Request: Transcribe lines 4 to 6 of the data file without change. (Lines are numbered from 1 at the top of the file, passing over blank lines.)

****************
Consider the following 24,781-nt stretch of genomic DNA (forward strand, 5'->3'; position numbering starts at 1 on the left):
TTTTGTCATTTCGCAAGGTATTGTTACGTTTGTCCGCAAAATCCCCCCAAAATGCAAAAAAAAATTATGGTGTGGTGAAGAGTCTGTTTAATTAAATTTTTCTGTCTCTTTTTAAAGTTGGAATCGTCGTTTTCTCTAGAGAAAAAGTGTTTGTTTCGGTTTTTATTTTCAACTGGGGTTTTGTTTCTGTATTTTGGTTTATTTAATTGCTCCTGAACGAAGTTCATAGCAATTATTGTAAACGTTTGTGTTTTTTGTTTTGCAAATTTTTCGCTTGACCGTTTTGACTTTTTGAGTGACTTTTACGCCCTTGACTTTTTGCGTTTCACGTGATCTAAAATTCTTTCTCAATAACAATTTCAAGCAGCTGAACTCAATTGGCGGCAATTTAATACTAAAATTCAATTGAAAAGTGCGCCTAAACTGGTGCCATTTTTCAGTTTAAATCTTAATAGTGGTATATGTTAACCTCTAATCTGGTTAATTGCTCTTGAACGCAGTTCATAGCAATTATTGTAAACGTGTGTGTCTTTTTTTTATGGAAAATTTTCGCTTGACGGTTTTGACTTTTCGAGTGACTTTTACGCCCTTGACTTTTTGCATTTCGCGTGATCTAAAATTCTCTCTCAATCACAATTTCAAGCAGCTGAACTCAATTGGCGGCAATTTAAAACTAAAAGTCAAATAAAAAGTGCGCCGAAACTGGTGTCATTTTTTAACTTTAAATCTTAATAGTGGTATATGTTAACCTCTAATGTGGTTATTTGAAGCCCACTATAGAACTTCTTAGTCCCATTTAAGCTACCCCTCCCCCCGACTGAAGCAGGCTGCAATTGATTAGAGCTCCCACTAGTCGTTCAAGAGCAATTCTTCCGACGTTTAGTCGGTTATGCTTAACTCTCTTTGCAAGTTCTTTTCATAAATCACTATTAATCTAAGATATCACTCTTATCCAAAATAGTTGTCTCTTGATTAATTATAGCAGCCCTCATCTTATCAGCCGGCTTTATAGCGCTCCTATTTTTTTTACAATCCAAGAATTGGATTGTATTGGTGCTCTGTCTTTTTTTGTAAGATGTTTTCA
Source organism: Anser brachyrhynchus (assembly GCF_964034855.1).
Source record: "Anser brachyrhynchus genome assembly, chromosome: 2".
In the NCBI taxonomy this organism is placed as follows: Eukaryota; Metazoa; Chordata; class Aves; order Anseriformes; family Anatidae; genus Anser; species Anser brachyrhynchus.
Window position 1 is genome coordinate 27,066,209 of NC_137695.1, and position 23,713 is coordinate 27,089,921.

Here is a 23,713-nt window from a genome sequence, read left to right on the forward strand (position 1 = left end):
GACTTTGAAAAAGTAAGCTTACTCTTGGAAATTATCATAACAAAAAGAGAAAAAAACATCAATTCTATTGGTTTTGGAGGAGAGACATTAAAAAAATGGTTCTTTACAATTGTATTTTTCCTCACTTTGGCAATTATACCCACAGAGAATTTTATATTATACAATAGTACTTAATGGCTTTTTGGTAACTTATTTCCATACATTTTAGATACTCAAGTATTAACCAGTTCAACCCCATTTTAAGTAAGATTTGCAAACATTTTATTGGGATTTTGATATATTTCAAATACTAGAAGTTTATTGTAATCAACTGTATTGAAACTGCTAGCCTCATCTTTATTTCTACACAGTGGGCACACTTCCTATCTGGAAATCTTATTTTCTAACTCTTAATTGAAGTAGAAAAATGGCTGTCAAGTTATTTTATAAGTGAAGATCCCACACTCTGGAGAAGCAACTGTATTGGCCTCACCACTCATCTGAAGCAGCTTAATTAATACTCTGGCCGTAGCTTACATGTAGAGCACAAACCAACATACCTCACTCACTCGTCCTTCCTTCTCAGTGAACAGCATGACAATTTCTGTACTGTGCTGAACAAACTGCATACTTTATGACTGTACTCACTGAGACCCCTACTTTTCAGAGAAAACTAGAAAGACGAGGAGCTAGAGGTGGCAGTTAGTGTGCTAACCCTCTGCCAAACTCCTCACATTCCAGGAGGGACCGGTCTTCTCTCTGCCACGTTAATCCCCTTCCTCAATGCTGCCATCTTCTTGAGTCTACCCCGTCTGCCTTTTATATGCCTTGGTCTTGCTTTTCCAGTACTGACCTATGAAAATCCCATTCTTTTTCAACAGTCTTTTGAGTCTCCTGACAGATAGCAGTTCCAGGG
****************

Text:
Source record: "Anser brachyrhynchus genome assembly, chromosome: 2".
In the NCBI taxonomy this organism is placed as follows: Eukaryota; Metazoa; Chordata; class Aves; order Anseriformes; family Anatidae; genus Anser; species Anser brachyrhynchus.
Window position 1 is genome coordinate 27,066,209 of NC_137695.1, and position 23,713 is coordinate 27,089,921.